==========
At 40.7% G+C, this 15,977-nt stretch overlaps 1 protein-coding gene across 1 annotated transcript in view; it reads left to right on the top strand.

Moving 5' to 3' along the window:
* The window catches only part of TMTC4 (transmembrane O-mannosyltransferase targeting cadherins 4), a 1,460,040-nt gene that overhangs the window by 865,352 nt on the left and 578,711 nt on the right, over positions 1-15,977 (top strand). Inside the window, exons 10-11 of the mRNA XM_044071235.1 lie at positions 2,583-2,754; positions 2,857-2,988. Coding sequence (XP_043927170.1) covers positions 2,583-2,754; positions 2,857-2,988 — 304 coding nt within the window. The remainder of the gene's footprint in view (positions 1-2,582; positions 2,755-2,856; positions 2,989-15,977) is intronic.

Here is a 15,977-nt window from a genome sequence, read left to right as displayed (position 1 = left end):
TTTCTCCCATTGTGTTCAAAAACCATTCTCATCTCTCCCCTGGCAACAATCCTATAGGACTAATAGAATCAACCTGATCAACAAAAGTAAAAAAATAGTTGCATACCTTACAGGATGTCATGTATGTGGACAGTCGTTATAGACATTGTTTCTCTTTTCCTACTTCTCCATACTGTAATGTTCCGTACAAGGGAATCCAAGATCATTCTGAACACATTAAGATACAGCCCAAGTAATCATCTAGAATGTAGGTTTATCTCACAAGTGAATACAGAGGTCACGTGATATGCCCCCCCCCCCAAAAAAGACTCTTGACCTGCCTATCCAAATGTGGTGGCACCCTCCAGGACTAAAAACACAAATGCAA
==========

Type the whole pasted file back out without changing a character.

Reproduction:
At 40.7% G+C, this 15,977-nt stretch overlaps 1 protein-coding gene across 1 annotated transcript in view; it reads left to right on the top strand.

Moving 5' to 3' along the window:
* The window catches only part of TMTC4 (transmembrane O-mannosyltransferase targeting cadherins 4), a 1,460,040-nt gene that overhangs the window by 865,352 nt on the left and 578,711 nt on the right, over positions 1-15,977 (top strand). Inside the window, exons 10-11 of the mRNA XM_044071235.1 lie at positions 2,583-2,754; positions 2,857-2,988. Coding sequence (XP_043927170.1) covers positions 2,583-2,754; positions 2,857-2,988 — 304 coding nt within the window. The remainder of the gene's footprint in view (positions 1-2,582; positions 2,755-2,856; positions 2,989-15,977) is intronic.

Here is a 15,977-nt window from a genome sequence, read left to right as displayed (position 1 = left end):
TTTCTCCCATTGTGTTCAAAAACCATTCTCATCTCTCCCCTGGCAACAATCCTATAGGACTAATAGAATCAACCTGATCAACAAAAGTAAAAAAATAGTTGCATACCTTACAGGATGTCATGTATGTGGACAGTCGTTATAGACATTGTTTCTCTTTTCCTACTTCTCCATACTGTAATGTTCCGTACAAGGGAATCCAAGATCATTCTGAACACATTAAGATACAGCCCAAGTAATCATCTAGAATGTAGGTTTATCTCACAAGTGAATACAGAGGTCACGTGATATGCCCCCCCCCCCAAAAAAGACTCTTGACCTGCCTATCCAAATGTGGTGGCACCCTCCAGGACTAAAAACACAAATGCAA